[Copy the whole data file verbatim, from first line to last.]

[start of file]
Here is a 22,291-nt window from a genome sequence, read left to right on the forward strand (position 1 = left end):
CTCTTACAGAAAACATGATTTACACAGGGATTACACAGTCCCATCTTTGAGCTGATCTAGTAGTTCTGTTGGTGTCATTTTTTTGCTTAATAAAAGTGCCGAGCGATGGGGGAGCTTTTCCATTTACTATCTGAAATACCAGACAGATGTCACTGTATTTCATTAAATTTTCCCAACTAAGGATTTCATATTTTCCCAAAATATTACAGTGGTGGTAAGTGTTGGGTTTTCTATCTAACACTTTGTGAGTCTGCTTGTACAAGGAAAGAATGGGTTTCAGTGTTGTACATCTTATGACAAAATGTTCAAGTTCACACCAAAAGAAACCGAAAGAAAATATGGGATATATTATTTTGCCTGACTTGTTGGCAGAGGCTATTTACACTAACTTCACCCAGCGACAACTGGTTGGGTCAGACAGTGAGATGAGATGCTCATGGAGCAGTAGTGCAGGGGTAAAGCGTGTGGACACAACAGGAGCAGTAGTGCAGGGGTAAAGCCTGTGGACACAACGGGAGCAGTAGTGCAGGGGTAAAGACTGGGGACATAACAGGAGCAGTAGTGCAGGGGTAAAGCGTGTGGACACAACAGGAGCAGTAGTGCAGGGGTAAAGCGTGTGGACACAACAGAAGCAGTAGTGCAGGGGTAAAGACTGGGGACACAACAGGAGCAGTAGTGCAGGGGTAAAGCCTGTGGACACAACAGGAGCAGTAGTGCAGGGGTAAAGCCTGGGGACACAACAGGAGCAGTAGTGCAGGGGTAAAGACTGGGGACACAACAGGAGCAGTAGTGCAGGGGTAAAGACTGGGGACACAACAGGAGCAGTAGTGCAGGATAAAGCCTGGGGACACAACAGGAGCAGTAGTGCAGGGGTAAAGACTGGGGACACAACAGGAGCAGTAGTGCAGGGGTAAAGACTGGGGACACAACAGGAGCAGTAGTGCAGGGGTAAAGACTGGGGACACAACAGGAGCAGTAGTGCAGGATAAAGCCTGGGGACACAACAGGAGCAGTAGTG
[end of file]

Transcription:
Here is a 22,291-nt window from a genome sequence, read left to right on the forward strand (position 1 = left end):
CTCTTACAGAAAACATGATTTACACAGGGATTACACAGTCCCATCTTTGAGCTGATCTAGTAGTTCTGTTGGTGTCATTTTTTTGCTTAATAAAAGTGCCGAGCGATGGGGGAGCTTTTCCATTTACTATCTGAAATACCAGACAGATGTCACTGTATTTCATTAAATTTTCCCAACTAAGGATTTCATATTTTCCCAAAATATTACAGTGGTGGTAAGTGTTGGGTTTTCTATCTAACACTTTGTGAGTCTGCTTGTACAAGGAAAGAATGGGTTTCAGTGTTGTACATCTTATGACAAAATGTTCAAGTTCACACCAAAAGAAACCGAAAGAAAATATGGGATATATTATTTTGCCTGACTTGTTGGCAGAGGCTATTTACACTAACTTCACCCAGCGACAACTGGTTGGGTCAGACAGTGAGATGAGATGCTCATGGAGCAGTAGTGCAGGGGTAAAGCGTGTGGACACAACAGGAGCAGTAGTGCAGGGGTAAAGCCTGTGGACACAACGGGAGCAGTAGTGCAGGGGTAAAGACTGGGGACATAACAGGAGCAGTAGTGCAGGGGTAAAGCGTGTGGACACAACAGGAGCAGTAGTGCAGGGGTAAAGCGTGTGGACACAACAGAAGCAGTAGTGCAGGGGTAAAGACTGGGGACACAACAGGAGCAGTAGTGCAGGGGTAAAGCCTGTGGACACAACAGGAGCAGTAGTGCAGGGGTAAAGCCTGGGGACACAACAGGAGCAGTAGTGCAGGGGTAAAGACTGGGGACACAACAGGAGCAGTAGTGCAGGGGTAAAGACTGGGGACACAACAGGAGCAGTAGTGCAGGATAAAGCCTGGGGACACAACAGGAGCAGTAGTGCAGGGGTAAAGACTGGGGACACAACAGGAGCAGTAGTGCAGGGGTAAAGACTGGGGACACAACAGGAGCAGTAGTGCAGGGGTAAAGACTGGGGACACAACAGGAGCAGTAGTGCAGGATAAAGCCTGGGGACACAACAGGAGCAGTAGTG